Central was always a swarming hive of worker bees, buzzing around from desk to desk, corner office to corner office, floor to floor from the water cooler and back. Officials ranking high and low would always be found, some clad in uniform and others in plain clothes, sitting at desks or standing together in groups or pairs staring at papers, computer screens, or phones with coffee cup in hand and their brows knit in determination; heavily focused on their current assignment. But my arrival today revealed all of that and then some. Central was less like a bee hive today and more like the floor at the New York Stock Exchange. Everyone was yelling, throwing papers, waving their arms wildly through the air, hollering at eachother or into whatever phone they were holding. Suddenly I wondered if my problem was really all that important. 1st Lieutenant Riza Anira met me at the door and quickly swept me across the room towards the largest corner office.
"Riza what's going on?" I questioned, watching Private Fuery sweat bullets as his eyes scanned his computer screen and Lieutenant Havoc light up cigarette after cigarette as if today was his last day on earth. "Everyone seems...unhinged."
Riza Anira turned her sharp chocolate eyes on me and answered in her usually cool manner, "We've received word that your situation with the military has been compromised and that information about you was leaked by members of Central. A lot of asses are on the line, and everyone is working on proving their innocence."
Riza always stayed calm and collect no matter what. She was forever the eye of the storm, a moment of quiet surrounded by chaos but completely unaffected by it. I longed for her never-frazzled nerves. The only thing that gave me that kind of serenity was a reoccurring dream I've had where I wake up surrounded by jelly donuts. She quickly climbed the ranks of the military for her critical thinking, ability to keep a cool head while under pressure, and for being the best damn sniper the Brigadier General had ever encountered. She was beautiful, tough, and had a glare that meant business. They didn't codename her 'Hawkeye' for nothing.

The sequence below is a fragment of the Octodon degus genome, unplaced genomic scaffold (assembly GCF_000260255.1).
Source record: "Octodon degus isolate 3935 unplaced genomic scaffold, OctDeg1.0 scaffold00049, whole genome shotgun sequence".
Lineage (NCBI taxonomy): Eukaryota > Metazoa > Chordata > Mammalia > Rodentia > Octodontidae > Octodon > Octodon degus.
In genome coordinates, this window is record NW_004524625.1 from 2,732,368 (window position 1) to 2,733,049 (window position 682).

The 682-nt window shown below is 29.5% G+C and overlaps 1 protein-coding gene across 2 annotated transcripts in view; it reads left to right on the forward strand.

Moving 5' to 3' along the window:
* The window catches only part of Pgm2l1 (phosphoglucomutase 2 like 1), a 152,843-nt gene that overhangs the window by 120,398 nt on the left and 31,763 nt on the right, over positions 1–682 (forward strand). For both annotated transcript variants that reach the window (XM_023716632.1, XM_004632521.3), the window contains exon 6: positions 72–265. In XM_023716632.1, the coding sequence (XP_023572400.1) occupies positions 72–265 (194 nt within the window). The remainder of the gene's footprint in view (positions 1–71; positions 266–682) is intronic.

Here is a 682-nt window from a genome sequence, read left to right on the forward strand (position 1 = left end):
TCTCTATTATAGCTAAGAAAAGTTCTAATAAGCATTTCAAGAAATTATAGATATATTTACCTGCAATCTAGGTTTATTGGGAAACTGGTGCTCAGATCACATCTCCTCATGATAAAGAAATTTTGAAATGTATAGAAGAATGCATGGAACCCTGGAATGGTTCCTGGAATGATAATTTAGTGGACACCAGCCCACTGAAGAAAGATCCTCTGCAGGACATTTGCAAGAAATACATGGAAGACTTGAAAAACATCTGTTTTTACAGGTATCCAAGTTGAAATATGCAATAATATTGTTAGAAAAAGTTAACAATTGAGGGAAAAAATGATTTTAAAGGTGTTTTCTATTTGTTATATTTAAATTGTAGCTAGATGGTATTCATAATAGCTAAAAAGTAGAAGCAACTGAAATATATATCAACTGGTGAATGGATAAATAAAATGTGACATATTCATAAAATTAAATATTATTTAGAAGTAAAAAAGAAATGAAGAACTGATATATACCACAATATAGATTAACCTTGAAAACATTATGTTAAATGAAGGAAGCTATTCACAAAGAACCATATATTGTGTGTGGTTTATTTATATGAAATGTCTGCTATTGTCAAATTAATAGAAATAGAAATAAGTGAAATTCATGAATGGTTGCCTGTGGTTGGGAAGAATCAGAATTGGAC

She escorted me to a corner office with glass walls inside of which sat Brigadier General Roy Mustang, a man pushing forty who managed to look younger with unruly black hair that fell around his ears and hard black eyes. He was speaking in hushed tones with someone over the phone while sitting behind an impressive mahogany desk. His features brightened when we made eye contact and he motioned me in to have a seat. I turned and gave a little wave to Riza as Mustang hung up the phone and slumped down in his leather chair, exhaling a breath of exhaustion and running a hand through his hair, showing his human side.
"Winry we've got problems." He started, massaging his temples with his fingertips and closing his eyes as he continued. "Has anything strange happened to you today? Anything at all?"
I launched into my explanation of the note, the voicemail, and the eyeball as he straightened up in his chair and took notes while nodding intently. He elaborated on what Hawkeye had told me and explained that a certain enemy knew about my involvement with the military and has demanded they end all medical testing or "suffer the consequences". The reason everyone in the squadron was freaking out was because a typed letter was sent to Mustang's home listing the names of every person working in Central and citing every one of them, from the janitor all the way up to Mustang himself, as the source of their information. So like Hawkeye stated, everyone had to prove their innocence, or risk being court-marshaled.